My class reads from John Berryman’s book of poetry, 77 Dream Songs, “Once in a sycamore I was glad all at the top, and I sang.” Someone raises their hand to say, “We are, of course, reminded of the story of Zacchaeus in Luke in the Bible.” I just thought it was a tree. As the conversation burrows deeper into the Zacchaeus pinhole, it starts to sound like Charlie Brown’s parents.
“For those of you still struggling to join the discussion, think up a few reflection questions about the reading for next time.” These are the words of my poetry professor that my brain decides are aimed at me, seeing as we are six weeks into the Crisis of the I seminar and I have not spoken once. I resolve to contribute to the dialogue each Tuesday at noon as I scurry to my seat, and yet, as my opinions are dwarfed by interpretations bolstered by colossal Western Classics, I feel less inclined to speak up. By the time two o’clock rolls around, I have gained only a skeleton of information, one that I must flesh out over three hours of extra research in Butler on every allusion to Rilke’s Book of Hours or W. H. Auden’s “Musée des Beaux Arts” that other students mentioned in the discussion.
The universe of my palm-tree-studded hometown of Tampa, Florida is small. It contains me, frozen in time at seventeen, pouring over The Great Gatsby at the beach, because it is not read in any of my classes, and thinking it is the peak of literature. Then I came to know the universe of Columbia, where The Great Gatsby is elementary and hackneyed and for fourteen-year-olds to learn what themes are. In Tampa, my mom can cook anything from scratch without the recipe, and my dad can sell anything to people who don’t even need it. They are experts at making something out of nothing. In New York, there are abundances of Canada Geese, fifteen-dollar cold-pressed juices, and tasteful Gucci belts. People here do not seem to have nothing to make something out of; they just amass more. My universe in Tampa was extra workbooks over summer because I said so, it was pinching pennies to make dimes, it was transient.
It was all to get somewhere else. I was the magic beans that my family traded all their cows for, in the hope that I could claw my way up to a place that existed beyond our reach, our imagination, our universe.
I am a first-in-family student and I am milking Columbia for as much financial aid as possible. From a young age, I understood that education and class are related. My universe at home did not contain Rilke or Foucault or Nietzsche, or anyone who could have told me that these people exist. I didn’t take a Virginia Woolf seminar my senior year of high school or pop down to the local theatre to see screenings of French movies with subtitles. I am just now learning about the books that were some students’ bedtime stories.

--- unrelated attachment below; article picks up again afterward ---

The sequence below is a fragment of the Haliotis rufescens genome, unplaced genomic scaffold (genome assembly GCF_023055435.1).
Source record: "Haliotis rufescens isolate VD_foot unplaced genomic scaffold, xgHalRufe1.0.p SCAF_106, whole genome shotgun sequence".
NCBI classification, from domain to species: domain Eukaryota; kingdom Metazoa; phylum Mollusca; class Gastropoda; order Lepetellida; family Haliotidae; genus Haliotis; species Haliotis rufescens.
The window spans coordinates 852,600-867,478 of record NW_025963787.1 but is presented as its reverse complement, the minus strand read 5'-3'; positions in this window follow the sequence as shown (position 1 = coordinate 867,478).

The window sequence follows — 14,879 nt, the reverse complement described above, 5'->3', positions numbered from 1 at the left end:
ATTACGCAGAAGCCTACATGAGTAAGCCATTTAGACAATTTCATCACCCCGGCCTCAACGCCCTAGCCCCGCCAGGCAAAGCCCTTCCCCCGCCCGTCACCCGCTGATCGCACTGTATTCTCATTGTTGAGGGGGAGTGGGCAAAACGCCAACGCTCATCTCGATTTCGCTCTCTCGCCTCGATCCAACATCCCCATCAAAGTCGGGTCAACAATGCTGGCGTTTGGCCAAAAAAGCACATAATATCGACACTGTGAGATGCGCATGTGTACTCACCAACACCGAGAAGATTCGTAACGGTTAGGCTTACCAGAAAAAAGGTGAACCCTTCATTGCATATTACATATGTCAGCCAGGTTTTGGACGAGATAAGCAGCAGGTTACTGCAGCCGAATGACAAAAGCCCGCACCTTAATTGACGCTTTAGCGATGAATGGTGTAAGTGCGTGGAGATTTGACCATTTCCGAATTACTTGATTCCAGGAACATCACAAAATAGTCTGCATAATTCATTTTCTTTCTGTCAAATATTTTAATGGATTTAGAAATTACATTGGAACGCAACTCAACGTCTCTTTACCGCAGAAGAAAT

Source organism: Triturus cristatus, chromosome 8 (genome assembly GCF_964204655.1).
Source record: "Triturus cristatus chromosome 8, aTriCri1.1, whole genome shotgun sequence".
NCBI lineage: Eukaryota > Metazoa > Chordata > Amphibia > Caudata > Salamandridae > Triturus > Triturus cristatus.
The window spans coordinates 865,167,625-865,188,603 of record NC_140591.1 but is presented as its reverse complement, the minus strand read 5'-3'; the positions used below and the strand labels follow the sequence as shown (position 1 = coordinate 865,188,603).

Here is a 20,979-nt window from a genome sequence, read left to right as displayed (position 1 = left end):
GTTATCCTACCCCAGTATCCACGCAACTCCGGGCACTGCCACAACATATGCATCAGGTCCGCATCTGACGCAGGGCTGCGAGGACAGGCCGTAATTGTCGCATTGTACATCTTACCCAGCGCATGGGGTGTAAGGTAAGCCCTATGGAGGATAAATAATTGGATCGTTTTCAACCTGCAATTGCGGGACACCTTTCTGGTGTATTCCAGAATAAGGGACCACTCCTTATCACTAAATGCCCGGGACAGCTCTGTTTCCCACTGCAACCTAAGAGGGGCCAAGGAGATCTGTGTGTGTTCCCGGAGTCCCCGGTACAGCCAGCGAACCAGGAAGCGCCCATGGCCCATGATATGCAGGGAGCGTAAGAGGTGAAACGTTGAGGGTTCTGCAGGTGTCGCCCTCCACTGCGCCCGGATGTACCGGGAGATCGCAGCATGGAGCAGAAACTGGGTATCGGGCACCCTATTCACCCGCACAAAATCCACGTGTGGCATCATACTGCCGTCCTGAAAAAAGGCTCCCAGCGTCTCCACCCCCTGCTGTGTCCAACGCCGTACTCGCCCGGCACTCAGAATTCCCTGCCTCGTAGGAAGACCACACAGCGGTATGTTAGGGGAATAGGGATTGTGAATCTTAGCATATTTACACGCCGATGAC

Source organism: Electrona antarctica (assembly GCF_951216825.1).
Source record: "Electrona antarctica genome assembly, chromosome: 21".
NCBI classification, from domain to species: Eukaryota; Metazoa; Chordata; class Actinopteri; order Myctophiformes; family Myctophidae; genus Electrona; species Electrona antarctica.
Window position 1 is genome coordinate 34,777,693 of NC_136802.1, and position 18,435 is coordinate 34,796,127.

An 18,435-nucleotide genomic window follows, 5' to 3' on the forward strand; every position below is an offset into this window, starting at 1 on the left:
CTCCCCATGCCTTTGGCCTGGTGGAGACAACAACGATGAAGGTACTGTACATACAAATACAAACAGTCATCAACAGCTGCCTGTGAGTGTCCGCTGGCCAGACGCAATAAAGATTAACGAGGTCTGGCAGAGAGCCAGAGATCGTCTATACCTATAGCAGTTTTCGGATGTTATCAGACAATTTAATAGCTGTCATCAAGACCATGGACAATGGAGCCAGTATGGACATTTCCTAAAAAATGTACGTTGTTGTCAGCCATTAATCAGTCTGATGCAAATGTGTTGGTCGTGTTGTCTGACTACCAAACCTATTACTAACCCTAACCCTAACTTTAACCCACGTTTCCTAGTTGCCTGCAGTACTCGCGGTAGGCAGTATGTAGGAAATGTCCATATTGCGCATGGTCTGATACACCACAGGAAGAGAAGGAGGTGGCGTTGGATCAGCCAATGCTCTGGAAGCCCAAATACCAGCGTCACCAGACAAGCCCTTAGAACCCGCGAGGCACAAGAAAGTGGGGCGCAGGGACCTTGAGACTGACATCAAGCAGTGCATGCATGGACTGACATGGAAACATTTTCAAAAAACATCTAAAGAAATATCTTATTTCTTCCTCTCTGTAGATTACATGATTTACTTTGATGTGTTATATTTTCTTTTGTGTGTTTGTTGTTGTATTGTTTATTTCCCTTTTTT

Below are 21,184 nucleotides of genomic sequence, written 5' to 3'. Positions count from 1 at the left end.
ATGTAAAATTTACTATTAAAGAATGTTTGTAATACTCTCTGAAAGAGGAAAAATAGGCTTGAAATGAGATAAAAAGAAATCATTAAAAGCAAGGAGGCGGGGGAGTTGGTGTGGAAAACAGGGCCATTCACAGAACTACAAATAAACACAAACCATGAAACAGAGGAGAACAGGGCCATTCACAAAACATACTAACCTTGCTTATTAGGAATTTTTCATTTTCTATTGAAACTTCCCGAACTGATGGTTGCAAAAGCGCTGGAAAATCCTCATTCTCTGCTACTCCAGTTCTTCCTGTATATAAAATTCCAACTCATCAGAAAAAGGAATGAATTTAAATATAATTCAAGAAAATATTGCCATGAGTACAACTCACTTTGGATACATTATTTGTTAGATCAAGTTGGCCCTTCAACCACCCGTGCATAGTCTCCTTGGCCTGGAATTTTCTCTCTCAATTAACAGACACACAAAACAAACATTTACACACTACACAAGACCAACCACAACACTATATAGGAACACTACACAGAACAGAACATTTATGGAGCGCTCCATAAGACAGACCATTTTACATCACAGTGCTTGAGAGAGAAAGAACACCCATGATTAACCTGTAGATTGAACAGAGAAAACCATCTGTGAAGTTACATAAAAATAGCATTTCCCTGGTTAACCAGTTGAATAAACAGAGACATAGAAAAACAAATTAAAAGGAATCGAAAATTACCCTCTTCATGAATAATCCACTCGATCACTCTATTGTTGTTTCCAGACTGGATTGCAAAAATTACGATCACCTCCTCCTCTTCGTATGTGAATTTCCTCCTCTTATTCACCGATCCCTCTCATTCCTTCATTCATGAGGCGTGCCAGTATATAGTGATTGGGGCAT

The Core is often criticized by Columbia students for being itself an instrument of classism, constructed around courses like Contemporary Civilization and Literature Humanities that address the underpinnings of Western thought and tradition. However, the Curriculum does work to level the playing field for a student like me. But what playing field are we on—or rather whose?
Among elite institutions in America today, Columbia being a shining example, there is a perceived hierarchy of academic and cultural information in which any knowledge that is produced within and contributes to the highly intertextual discourse of Western tradition is ranked highest or most valuable. This hierarchy is at odds with the sweeping categories of Americans—including people of color, the undereducated, and the impoverished—who do not have access to ways of conceptualizing this Western tradition.
A thought: Not The Core, but Columbia’s brand of intertextuality is classist because it operates through the logic of an informational hierarchy fortified by the hegemonic class of wealthy, white men that have controlled government, academia, and history since such things existed. Yet, information is not inherently hierarchical. Columbia affiliates only value knowledge based on whether it will endow us with the social and intellectual capital necessary to succeed in the Western world. (“Success” we again quantify with dollars, awards, and recognition.)
Thus, I propose a spatial metaphor that is more apt than “leveling the playing field”: Instead of raising lagging students so that we may all compete on the same level, Columbia, through the Core, is simply turning us all to face the same direction. So what are we turning away from? What are we unlearning?